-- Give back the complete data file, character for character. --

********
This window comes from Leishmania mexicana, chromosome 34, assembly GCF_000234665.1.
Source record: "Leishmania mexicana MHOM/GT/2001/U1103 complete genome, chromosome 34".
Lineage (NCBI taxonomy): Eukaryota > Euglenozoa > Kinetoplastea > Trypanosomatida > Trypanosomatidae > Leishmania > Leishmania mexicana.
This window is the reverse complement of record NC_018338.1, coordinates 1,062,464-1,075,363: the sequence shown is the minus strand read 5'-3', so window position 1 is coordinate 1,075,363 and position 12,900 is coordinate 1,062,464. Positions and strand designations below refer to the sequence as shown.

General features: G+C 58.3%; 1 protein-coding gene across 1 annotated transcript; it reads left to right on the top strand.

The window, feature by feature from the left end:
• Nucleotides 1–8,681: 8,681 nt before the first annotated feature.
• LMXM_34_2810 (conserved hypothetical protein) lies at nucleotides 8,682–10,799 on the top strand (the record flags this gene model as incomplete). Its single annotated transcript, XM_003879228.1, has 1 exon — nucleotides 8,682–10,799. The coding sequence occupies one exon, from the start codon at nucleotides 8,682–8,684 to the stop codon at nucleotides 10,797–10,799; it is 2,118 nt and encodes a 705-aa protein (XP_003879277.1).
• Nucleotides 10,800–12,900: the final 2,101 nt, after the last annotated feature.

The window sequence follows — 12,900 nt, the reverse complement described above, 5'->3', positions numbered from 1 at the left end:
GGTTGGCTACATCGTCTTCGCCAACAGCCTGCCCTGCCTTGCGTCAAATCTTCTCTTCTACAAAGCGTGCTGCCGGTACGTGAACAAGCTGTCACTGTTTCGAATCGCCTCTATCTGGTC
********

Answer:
This window comes from Leishmania mexicana, chromosome 34, assembly GCF_000234665.1.
Source record: "Leishmania mexicana MHOM/GT/2001/U1103 complete genome, chromosome 34".
Lineage (NCBI taxonomy): Eukaryota > Euglenozoa > Kinetoplastea > Trypanosomatida > Trypanosomatidae > Leishmania > Leishmania mexicana.
This window is the reverse complement of record NC_018338.1, coordinates 1,062,464-1,075,363: the sequence shown is the minus strand read 5'-3', so window position 1 is coordinate 1,075,363 and position 12,900 is coordinate 1,062,464. Positions and strand designations below refer to the sequence as shown.

General features: G+C 58.3%; 1 protein-coding gene across 1 annotated transcript; it reads left to right on the top strand.

The window, feature by feature from the left end:
• Nucleotides 1–8,681: 8,681 nt before the first annotated feature.
• LMXM_34_2810 (conserved hypothetical protein) lies at nucleotides 8,682–10,799 on the top strand (the record flags this gene model as incomplete). Its single annotated transcript, XM_003879228.1, has 1 exon — nucleotides 8,682–10,799. The coding sequence occupies one exon, from the start codon at nucleotides 8,682–8,684 to the stop codon at nucleotides 10,797–10,799; it is 2,118 nt and encodes a 705-aa protein (XP_003879277.1).
• Nucleotides 10,800–12,900: the final 2,101 nt, after the last annotated feature.

The window sequence follows — 12,900 nt, the reverse complement described above, 5'->3', positions numbered from 1 at the left end:
GGTTGGCTACATCGTCTTCGCCAACAGCCTGCCCTGCCTTGCGTCAAATCTTCTCTTCTACAAAGCGTGCTGCCGGTACGTGAACAAGCTGTCACTGTTTCGAATCGCCTCTATCTGGTC